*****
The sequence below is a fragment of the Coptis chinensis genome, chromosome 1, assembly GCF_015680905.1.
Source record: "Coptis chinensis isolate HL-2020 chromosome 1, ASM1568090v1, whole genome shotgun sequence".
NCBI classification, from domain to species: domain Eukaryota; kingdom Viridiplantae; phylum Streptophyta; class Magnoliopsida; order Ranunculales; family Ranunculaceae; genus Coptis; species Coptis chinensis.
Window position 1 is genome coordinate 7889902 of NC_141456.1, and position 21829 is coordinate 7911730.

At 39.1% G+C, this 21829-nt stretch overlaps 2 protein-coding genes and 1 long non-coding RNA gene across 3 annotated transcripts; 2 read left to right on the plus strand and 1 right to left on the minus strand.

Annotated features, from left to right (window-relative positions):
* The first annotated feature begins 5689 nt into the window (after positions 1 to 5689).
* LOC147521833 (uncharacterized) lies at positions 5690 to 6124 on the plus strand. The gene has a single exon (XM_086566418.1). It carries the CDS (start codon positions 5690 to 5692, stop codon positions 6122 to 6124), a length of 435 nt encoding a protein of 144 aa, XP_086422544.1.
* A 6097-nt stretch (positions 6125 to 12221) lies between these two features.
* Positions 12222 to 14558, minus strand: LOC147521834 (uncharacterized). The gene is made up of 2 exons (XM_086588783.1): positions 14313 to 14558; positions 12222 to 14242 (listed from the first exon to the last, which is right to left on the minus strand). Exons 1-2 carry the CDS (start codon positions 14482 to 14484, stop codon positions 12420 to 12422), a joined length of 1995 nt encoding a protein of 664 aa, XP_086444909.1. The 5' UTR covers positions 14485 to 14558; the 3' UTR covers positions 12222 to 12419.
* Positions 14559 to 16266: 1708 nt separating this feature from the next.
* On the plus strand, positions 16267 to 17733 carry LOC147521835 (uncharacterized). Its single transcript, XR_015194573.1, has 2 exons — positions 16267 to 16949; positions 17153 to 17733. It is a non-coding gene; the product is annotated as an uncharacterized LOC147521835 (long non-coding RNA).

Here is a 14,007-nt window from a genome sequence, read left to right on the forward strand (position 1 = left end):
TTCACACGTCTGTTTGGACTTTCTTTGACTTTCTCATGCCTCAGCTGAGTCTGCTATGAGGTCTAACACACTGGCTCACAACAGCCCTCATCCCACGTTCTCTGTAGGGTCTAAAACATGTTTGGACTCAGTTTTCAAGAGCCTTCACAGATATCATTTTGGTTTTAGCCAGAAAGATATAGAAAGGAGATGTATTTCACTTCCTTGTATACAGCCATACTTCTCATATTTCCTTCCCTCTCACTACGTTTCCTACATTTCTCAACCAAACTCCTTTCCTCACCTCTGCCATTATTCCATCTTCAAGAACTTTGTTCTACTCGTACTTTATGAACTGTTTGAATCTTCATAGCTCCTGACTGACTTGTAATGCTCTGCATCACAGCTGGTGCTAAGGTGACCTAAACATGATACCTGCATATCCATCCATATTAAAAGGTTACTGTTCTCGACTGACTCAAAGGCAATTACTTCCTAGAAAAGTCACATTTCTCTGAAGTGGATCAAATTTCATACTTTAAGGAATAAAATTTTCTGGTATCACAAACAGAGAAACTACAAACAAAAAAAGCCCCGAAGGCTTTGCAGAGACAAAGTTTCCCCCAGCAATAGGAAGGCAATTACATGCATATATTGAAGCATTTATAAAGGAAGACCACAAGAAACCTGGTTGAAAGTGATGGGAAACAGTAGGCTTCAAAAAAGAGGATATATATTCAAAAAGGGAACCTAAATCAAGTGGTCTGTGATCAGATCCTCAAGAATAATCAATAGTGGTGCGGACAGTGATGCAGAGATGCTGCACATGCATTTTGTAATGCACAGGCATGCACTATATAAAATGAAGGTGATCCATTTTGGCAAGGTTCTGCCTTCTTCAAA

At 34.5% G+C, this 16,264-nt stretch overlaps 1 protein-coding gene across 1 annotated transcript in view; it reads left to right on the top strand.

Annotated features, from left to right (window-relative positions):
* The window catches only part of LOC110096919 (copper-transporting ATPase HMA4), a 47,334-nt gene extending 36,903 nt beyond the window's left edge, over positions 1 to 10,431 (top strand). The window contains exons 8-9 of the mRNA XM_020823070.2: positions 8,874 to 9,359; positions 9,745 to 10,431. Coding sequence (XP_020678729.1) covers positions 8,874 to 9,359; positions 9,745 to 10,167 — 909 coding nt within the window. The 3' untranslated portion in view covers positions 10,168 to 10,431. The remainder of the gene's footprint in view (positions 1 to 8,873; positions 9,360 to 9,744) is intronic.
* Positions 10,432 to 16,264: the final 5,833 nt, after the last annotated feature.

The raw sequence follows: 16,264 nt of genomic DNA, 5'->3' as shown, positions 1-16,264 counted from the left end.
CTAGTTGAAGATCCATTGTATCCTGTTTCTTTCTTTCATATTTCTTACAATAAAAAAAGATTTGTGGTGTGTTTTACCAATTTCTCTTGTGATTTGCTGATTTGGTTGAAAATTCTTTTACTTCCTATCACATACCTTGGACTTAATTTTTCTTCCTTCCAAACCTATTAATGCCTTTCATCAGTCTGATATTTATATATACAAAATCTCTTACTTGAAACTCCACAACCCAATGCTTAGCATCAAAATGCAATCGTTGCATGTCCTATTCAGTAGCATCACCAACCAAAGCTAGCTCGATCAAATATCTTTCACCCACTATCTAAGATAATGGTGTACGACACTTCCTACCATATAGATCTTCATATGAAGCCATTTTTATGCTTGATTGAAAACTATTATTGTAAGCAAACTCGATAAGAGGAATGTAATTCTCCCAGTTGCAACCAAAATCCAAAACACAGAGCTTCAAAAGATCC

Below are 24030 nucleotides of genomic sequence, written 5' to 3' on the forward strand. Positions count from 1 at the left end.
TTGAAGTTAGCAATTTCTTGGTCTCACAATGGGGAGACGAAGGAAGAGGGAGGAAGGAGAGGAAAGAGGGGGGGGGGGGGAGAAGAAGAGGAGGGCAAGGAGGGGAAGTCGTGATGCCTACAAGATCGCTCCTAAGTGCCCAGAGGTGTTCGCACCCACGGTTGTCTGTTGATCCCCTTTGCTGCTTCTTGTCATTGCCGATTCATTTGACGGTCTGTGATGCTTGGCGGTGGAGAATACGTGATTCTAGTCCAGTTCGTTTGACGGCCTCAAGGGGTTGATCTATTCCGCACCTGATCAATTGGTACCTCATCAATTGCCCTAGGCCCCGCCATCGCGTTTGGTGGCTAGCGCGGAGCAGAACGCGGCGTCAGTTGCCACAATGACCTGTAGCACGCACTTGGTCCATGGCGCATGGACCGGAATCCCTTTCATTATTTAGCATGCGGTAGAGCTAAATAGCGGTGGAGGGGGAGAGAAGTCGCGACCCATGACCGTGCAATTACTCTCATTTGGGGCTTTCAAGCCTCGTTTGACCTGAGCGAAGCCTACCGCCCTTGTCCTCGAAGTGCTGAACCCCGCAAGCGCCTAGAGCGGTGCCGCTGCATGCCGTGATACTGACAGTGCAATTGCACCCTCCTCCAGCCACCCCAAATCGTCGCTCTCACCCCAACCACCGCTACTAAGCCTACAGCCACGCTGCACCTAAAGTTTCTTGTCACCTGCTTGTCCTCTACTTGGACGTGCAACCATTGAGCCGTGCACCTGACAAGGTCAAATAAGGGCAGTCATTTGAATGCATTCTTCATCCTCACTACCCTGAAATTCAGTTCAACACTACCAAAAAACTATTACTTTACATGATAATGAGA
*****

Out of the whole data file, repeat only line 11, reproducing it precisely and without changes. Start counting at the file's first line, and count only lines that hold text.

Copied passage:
* Positions 14559 to 16266: 1708 nt separating this feature from the next.